4 Key Steps to Your Third-Party Risk Management Process
If you’re like most organizations, you are highly dependent on third-party vendors to efficiently run your business. On the flip side, vendors present risks which can have serious legal, financial and business repercussions, making vendor risk assessments more essential than ever. But how do you effectively manage hundreds, if not thousands, of vendors?
Here are four key steps that should be part of your process for assessing your third parties:
1. Mapping your vendors according to inherent risk
The first step is to make sure you have a complete list of every vendor that supports your organization. Profile each vendor, grouping them with similar type vendors. List what service they provide, the criticality of that service, the types of data they are handling, whether and how much they handle sensitive data and the internal contact managing the vendor. This will help you determine which questionnaires to send out to your vendors, according to your regulatory requirements and risk appetite.
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2. Sending questionnaires and receiving evidence
Completing security questionnaires is a lengthy process that often involves multiple team members on the vendor side. It is not uncommon for vendors to have questions or need clarifications about the questionnaire, so be prepared for some back-and-forth communication between you and your vendors during this process.
The vendor is then required to respond to the questionnaire by providing relevant evidence corresponding to each control. It is imperative that you provide a timeline for completing the questionnaire and that it is returned in a timely manner. Remember, your organization’s security posture, as well as regulatory compliance, is dependent on the security of your vendors.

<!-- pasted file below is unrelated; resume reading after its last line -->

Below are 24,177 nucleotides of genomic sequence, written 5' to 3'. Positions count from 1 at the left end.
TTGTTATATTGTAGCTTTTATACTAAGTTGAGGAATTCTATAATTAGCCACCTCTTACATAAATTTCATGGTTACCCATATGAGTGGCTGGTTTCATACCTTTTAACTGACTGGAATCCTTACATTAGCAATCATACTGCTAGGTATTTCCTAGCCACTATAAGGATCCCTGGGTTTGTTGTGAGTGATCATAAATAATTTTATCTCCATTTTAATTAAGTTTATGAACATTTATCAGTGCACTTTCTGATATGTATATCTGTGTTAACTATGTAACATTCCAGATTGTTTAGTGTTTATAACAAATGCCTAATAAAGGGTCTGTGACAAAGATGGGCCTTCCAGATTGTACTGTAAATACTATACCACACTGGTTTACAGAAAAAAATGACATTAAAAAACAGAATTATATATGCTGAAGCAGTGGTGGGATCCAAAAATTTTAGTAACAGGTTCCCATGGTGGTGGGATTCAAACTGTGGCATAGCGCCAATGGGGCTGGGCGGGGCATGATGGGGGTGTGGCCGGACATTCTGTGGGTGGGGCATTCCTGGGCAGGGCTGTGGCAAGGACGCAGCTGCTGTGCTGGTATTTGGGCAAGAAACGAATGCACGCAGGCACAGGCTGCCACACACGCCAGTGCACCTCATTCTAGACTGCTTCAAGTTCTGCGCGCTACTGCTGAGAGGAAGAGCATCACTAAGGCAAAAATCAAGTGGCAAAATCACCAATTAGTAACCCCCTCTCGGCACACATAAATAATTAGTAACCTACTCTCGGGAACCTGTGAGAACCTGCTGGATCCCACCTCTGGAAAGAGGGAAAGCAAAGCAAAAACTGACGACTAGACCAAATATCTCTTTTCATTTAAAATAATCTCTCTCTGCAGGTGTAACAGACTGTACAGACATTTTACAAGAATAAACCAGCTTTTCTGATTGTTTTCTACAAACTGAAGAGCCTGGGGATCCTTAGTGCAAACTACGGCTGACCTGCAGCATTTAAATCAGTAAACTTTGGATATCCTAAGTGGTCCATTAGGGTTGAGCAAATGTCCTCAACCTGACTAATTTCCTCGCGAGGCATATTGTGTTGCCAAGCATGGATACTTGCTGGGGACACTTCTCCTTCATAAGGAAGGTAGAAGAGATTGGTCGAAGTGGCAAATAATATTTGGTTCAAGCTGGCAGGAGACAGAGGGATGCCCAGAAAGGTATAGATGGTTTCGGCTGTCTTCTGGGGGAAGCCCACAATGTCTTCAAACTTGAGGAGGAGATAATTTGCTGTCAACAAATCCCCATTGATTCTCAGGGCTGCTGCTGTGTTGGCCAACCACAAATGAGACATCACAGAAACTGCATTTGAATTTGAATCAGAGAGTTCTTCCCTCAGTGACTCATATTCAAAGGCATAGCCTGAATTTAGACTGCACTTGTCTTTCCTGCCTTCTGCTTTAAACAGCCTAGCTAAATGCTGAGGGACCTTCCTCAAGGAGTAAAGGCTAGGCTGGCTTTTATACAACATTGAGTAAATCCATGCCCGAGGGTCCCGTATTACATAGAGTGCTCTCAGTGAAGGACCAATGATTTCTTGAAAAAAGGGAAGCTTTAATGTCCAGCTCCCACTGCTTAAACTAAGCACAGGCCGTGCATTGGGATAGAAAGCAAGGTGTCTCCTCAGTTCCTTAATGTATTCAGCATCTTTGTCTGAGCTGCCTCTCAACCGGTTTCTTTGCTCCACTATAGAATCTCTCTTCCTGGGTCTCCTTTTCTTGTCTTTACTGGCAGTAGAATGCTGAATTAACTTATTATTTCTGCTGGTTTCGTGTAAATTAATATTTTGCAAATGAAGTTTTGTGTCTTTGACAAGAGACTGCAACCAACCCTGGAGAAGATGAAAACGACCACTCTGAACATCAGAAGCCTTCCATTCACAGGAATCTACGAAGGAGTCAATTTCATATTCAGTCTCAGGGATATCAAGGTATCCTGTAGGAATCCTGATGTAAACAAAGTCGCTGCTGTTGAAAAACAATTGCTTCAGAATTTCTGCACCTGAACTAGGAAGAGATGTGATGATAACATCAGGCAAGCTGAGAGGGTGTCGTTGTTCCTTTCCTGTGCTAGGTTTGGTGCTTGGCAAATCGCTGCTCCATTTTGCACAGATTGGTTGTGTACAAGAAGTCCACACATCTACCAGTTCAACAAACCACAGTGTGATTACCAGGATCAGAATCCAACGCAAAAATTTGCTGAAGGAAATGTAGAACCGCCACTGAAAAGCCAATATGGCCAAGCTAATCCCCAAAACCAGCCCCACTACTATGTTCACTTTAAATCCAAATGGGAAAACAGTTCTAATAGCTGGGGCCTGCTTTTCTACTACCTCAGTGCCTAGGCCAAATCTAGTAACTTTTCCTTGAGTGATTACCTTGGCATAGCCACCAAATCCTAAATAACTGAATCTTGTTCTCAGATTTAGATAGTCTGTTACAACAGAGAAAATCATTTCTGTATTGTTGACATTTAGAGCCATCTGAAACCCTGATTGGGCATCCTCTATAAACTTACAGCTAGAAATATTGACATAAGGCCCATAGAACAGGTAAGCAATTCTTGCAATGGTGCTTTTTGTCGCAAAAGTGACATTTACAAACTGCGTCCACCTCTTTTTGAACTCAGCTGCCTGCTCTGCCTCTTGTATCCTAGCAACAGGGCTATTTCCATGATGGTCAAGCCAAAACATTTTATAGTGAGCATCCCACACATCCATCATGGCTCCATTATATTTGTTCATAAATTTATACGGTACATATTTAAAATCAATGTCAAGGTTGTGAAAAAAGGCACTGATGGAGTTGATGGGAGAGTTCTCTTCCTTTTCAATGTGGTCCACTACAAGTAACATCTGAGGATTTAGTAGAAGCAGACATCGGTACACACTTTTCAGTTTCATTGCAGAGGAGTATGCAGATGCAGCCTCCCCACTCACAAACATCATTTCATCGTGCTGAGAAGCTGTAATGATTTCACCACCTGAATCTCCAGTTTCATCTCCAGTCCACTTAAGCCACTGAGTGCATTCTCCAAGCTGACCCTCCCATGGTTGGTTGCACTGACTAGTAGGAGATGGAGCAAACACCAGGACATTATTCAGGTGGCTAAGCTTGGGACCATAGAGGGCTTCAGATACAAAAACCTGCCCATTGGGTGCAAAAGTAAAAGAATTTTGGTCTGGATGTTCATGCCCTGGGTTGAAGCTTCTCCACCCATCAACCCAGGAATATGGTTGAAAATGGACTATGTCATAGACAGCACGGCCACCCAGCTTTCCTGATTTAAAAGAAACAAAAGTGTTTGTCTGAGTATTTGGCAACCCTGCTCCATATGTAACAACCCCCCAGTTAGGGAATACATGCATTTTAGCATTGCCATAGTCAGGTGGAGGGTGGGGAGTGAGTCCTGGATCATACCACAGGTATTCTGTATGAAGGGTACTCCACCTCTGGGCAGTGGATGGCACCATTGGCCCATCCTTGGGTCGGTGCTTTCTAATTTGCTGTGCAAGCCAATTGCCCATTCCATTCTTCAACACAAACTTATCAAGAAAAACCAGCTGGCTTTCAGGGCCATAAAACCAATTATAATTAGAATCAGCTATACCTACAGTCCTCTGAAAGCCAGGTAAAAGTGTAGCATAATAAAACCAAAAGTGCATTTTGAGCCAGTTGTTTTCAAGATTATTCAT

3. Assessing your vendors’ attack surface
At the same time that you send questionnaires, it’s important to perform an assessment of your vendors’ public-facing digital footprint to unveil their assets and any possible cyber gaps. Such an assessment can also serve to verify answers to the questionnaire.
An attack surface analysis should examine at least three layers:
- IT and network: Parameters involving DNS servers, SSL-related protocols and more
- Applications: Parameters involving Web applications, domain hijacking and more
- Human: Parameters involving social posture, presence of dedicated security team and more
4. Monitoring continuously
Hackers are constantly using new and advanced methods to exploit new vulnerabilities and engage in cyberattacks. In addition, suppliers frequently add new assets and software and may also change or update their internal policies. All of these can result in new cyber gaps.
For these reasons, it’s important to continuously monitor vendors throughout the business relationship to uncover issues, detect suspicious activity and stay updated about security policy changes.
How Panorays Can Help
Vendor security risk management is a necessary process, but not a simple one. In fact, it could be long, tedious and frustrating when working with tens, if not hundreds or thousands of vendors. With Panorays’ automated solution, you can expedite the process of managing the third-party vendor risk process.
Want to learn how you can quickly and easily automate your third-party security risk management program? Click here for a step-by-step guide.